We've been in the car for a long time in the last couple of days. We're in Gashamo, a small town in the desert. A couple of days ago we drove for nine hours drive on bumpy sandy tracks from the Somali Region capital of Jijiga.
The drive was long and uncomfortable, captivating and bone shaking. We drove through areas of acacia woodland, the dry, prickly trees providing animals much-sought shelter.
Mercy Corps responded to Ethiopia's deadly flooding by helping those marooned in villages along the Omo River in the southwest corner of the country.
Floods in August left more than 630 people dead and nearly 200,000 homeless and took heavy tolls on agriculture and livestock, according to the International Herald Tribune.
The flooded region is near where Mercy Corps works to help communities resolve conflicts over tribal boundaries and natural resources.
Mercy Corps is responding to Ethiopia's deadly flooding by helping those marooned in villages along the Omo River in the southwest corner of the country, near its borders with Sudan and Kenya.
Flash floods in the East African nation have killed nearly 900 people and displaced about 48,000 in the last two weeks, according to the United Nations. Many of the displaced are now at risk from water-borne diseases, including acute diarrhea and cholera.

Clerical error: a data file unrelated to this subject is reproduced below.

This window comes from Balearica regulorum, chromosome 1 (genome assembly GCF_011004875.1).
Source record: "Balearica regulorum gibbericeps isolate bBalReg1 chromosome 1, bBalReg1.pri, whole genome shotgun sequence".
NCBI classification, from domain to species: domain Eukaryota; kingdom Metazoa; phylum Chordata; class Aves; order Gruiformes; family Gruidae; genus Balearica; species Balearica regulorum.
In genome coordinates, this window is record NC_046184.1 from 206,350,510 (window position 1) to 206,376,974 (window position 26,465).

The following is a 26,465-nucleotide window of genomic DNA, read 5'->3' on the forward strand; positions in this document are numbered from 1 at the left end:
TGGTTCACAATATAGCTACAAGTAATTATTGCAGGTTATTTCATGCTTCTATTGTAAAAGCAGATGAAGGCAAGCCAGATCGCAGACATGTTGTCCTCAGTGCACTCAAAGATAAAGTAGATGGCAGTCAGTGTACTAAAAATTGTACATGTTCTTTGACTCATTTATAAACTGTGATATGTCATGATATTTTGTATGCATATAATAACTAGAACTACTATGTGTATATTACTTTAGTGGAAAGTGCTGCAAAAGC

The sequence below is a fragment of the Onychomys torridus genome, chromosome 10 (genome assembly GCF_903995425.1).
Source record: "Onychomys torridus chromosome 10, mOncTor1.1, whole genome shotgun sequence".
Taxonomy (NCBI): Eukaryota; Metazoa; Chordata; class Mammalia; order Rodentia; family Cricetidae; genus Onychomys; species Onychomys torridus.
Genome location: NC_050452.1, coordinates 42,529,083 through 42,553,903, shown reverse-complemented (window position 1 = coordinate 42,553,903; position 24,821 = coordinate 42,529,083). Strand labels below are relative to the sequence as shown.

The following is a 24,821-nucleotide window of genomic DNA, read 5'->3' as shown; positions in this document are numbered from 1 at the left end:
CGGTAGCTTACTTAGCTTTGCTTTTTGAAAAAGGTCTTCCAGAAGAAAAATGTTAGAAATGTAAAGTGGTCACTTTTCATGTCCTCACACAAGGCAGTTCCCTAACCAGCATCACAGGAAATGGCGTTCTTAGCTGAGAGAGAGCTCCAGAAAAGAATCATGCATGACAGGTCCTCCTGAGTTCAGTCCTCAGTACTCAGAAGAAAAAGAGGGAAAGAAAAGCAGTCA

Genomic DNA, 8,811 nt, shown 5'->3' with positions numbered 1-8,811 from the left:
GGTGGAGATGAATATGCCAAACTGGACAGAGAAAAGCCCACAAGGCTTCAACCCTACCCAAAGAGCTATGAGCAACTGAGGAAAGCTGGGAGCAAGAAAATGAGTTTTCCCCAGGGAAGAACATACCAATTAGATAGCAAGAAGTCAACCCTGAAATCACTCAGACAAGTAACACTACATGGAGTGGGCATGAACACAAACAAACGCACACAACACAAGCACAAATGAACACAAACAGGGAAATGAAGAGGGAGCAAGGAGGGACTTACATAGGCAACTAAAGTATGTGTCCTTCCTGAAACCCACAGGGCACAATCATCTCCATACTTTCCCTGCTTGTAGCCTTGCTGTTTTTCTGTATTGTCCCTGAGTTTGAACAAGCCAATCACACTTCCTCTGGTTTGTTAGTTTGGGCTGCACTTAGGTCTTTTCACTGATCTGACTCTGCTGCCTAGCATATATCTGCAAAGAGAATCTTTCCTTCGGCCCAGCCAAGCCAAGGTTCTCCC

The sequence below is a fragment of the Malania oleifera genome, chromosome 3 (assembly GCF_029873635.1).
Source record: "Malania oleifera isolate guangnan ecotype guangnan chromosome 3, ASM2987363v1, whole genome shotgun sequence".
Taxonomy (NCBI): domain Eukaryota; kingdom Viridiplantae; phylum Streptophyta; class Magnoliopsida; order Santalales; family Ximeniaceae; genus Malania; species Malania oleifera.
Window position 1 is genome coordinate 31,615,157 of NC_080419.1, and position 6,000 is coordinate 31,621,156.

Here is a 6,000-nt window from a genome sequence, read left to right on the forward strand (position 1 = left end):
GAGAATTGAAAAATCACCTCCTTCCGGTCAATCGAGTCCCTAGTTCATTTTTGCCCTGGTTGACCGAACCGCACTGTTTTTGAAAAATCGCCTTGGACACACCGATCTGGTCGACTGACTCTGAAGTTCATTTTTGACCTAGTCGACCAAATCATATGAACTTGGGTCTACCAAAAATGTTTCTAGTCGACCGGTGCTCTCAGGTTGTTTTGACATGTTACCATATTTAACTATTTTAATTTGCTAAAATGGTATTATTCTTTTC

Ethiopian officials say the flooding could get worse.
Jilbo, Ethiopia - From their picturesque perch in the fertile Arba Gugu Mountains, Amina Ibro lives a hardscrabble life with her husband, Kalifa Mohammed, and their seven children. Like others in this village of mud-and-straw homes, the family raises crops and animals to eke out a living - if nature cooperates, that is.
"Our survival," says Ahmed Ossman, the chief of their small village, "depends on the rains."
Mercy Corps is helping families here smooth out the vagaries of Ethiopia's notoriously fickle climate.
Korke, Ethiopia - Not far from here, fertile highlands yield a bounty of staple Ethiopian foods: yams, hot peppers, onions, garlic, papaya and the popular cereal grain called tef. But on the rocky soils of this desert-like landscape, wildflowers, cacti and scraggly shrubs outnumber the stalks of maize and sorghum growing in small household plots.
People harbor hope and determination to succeed
by Bob Newell
Proud Ethiopia! Known to most in the West as the home of Emperor Haile Selassie, the so-called Lion of Judah.
Ethiopians are proud of their beautiful and varied country because they alone among African nations were never colonized. Just that fact gives Ethiopia something of a different feel than other places in Africa.
But Ethiopia also has a heritage of natural disasters, mostly in the form of drought, that has caused it to be the focus of international aid for decades.
by Roger O. Burks, Jr.